esmenet: Little!Anthy with swords (anthy~)
It was worth reading. Lev Grossman's prose has sparks of absolute beauty in it—descriptive moments especially— and he writes excellent action scenes. The final Alice-vs.-[spoiler] scene was wonderful to read; I immediately forgot all the things I hated about the characters and just enjoyed. I loved watching her fight for and with not love & justice but anger and skill. Positively badass. The end of the fight, though . . . let's just say 'not to my taste' and 'rather problematic' and leave it at that. Combined with the book's other issues with female characters, it feels like a retreading of an old sexist trope. And everything after that was pretty much downhill; I ended up hating Quentin even more. What a jerk.

Also, I can't help but reflect that the thing Elliot does at the end of Book 3 would have been profoundly satisfying and not a little triumphant in something like Utena or Princess Tutu. (There's a quote from the Utena movie I want to compare it to, but it's kind of a spoiler for this here book.) It was written to be painful and hollow and it does read that way, but that's not at all how I am used to reading that sort of thing. Nor the way I like to.

I did enjoy Elliot's "I thought about being a queen," and [spoiler]'s reappearance at the very end, though.


Verdict: Lev Grossman should write lots and lots more books, provided we can get someone else to do the plotting & characters.
esmenet: Yuki Onna from Nurarihyon no Mago blowing through her first two fingers (yuki onna fuck yeah)
I really, really hate characters who don't care about anything. Like, you could give me the evilest dictator in the world and I would not hate them that much. I think it's partly a) why should I care about someone when they don't care about anything at all? and partly b) ye gods, do you even have the tiniest inkling of all the awesome things I could do with your resources? With your life? No, you obviously don't, because otherwise you would be doing them.

In related news, Penny has reappeared in The Magicians and I have something about that book to enjoy again. This is the man who just walked up and punched someone in the face because he was angry at them! That was such a departure from the rest of the book, someone actually having serious in-depth emotions and acting on them. It was very enjoyable. So you can see: SOMETHING IS GOING TO HAPPEN. Possibly even something exciting!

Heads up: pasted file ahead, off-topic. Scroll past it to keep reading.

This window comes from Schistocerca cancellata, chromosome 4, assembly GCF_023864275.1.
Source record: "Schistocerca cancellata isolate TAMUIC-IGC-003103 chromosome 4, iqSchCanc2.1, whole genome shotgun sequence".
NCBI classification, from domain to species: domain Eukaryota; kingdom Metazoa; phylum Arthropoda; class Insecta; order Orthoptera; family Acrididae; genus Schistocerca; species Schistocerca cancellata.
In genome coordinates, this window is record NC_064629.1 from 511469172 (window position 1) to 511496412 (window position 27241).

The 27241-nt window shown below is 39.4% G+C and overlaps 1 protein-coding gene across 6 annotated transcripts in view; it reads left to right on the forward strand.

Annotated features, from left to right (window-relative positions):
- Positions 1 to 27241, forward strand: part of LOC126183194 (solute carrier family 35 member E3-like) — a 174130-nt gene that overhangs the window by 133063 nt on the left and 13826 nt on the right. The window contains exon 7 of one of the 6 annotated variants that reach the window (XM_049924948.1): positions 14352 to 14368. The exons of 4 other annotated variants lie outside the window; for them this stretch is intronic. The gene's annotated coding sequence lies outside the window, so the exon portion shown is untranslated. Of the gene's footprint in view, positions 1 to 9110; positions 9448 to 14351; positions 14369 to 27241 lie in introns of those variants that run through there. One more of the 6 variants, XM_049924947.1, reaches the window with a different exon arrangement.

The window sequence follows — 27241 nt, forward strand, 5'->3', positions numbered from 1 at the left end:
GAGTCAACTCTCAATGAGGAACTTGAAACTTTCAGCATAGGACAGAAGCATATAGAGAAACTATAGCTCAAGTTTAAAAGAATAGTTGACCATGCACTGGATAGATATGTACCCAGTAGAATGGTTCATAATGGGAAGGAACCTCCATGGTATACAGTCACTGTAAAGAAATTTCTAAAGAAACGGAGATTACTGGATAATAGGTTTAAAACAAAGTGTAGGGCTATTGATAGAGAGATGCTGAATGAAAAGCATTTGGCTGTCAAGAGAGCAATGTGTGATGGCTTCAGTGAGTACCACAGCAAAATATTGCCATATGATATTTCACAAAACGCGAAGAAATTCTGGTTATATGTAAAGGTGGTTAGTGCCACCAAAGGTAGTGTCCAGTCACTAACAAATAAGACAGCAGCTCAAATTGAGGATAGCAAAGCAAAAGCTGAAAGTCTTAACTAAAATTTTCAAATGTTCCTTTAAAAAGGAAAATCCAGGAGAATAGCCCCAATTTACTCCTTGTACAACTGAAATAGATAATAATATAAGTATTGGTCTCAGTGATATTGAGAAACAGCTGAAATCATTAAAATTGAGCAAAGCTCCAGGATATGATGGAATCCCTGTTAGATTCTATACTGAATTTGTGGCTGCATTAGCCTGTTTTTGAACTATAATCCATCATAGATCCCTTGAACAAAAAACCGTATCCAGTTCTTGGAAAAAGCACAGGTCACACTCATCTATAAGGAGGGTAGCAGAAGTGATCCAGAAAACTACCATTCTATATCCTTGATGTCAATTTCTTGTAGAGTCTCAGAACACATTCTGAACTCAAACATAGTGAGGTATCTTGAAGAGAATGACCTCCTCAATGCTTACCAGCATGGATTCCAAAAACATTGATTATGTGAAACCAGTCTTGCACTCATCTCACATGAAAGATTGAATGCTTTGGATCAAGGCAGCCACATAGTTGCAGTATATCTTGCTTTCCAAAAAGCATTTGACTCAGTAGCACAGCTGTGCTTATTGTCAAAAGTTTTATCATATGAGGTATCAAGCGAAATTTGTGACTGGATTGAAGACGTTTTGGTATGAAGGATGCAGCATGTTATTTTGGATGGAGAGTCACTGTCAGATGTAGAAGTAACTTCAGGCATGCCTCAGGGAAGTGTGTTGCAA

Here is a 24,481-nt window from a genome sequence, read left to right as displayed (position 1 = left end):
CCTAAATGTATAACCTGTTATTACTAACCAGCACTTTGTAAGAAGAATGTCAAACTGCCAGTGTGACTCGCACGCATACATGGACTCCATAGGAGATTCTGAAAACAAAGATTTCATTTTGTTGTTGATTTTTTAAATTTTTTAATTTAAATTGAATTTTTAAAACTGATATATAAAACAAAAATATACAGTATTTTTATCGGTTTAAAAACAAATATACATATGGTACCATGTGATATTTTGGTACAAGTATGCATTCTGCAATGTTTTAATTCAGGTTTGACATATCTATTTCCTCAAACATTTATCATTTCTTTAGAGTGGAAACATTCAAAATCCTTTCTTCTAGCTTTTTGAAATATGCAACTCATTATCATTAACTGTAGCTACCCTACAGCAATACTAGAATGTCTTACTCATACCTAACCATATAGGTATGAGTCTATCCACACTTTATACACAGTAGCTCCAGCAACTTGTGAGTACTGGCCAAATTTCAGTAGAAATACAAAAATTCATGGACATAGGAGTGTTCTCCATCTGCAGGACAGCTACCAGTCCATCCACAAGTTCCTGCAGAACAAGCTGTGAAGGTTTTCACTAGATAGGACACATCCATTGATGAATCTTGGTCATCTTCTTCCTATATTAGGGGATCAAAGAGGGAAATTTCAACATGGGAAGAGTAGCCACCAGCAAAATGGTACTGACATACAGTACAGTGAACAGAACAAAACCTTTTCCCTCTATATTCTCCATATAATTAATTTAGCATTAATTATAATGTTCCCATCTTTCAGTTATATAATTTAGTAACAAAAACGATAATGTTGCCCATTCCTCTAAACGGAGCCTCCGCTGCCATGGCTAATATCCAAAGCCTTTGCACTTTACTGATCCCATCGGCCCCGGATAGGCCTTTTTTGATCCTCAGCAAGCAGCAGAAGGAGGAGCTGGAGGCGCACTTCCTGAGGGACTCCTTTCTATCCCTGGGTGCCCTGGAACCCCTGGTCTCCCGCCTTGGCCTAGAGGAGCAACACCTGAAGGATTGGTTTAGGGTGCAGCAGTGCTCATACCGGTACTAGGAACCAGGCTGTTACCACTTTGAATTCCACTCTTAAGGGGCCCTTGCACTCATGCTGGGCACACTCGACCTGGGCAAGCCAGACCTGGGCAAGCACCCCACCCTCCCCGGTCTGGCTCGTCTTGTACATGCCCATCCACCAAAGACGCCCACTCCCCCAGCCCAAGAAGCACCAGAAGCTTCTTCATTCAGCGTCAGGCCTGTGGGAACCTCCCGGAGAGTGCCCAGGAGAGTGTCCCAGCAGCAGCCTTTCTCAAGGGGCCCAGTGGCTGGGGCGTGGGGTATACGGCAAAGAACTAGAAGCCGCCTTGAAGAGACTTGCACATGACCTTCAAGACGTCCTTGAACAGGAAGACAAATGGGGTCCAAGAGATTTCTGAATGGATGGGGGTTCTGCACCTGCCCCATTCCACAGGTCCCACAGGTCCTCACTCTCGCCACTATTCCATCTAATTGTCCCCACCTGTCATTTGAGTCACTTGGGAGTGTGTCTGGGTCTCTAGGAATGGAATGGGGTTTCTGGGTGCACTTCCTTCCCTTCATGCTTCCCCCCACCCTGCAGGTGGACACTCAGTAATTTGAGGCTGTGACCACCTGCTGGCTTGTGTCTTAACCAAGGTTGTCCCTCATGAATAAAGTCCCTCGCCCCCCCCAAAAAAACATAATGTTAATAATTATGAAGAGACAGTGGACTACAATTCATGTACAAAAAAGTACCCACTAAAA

I think I'm going to need some A:TLA or something on hand to dose myself with, though, because this book is just so full of white people, it's disgusting. The only magical school in North America and it is like all white people. Eugh. (And don't think I didn't notice the serious lack of East and South-East Asian languages in all those magical incantations, book. Or African ones, either. Or, really, anything not European or 'Near Eastern'. When the book whose plot hinges on the total nonexistence of Native Americans is better at multicultural representation than you, you'd better believe you're doing something wrong.)
esmenet: Anthy, with swords (pink!Anthy w/swords)
I just spent about an hour and a half articulating to myself why

1. I intensely dislike media that prioritize a magical world over a real one—the real world has all the stuff I care about in it already, and if your shiny cool magic world is full of sparklies but not one goddamn personal conflict I will not give a drop of ink for it—and

2. Real conflict is not in events but in how people react to them.


Piece of articulation I am fairly proud of, considering the lateness of the hour:
I don't care about your huge fireballs and your dragon-slaying and your oh-so-special self who is so privileged to be in this oh-so-special world. I care about fights between friends and social (in)justice and household chores and academic research and culture clash, I care about actual difficulties that have to be dealt with.

It doesn't matter if it's physically impossible, so long as it's real.



Not entirely unrelated to this: The Magicians is a very good book so far, and the author seems quite aware of what he's doing, but I kind of hate Quentin a lot of the time. And Loveless is fast becoming my comfort manga for not-enough-internal-conflict media. INTERPERSONAL DIFFICULTIES WHAT HO. (Other things good for this: [profile] gateway_girl's Blood Magic, [personal profile] dolores_crane's In Loco Parentis, [livejournal.com profile] kirinin's Secret of Slytherin and Geas of Gryffindor, and all things Utena.

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esmenet: Little!Anthy with swords (Default)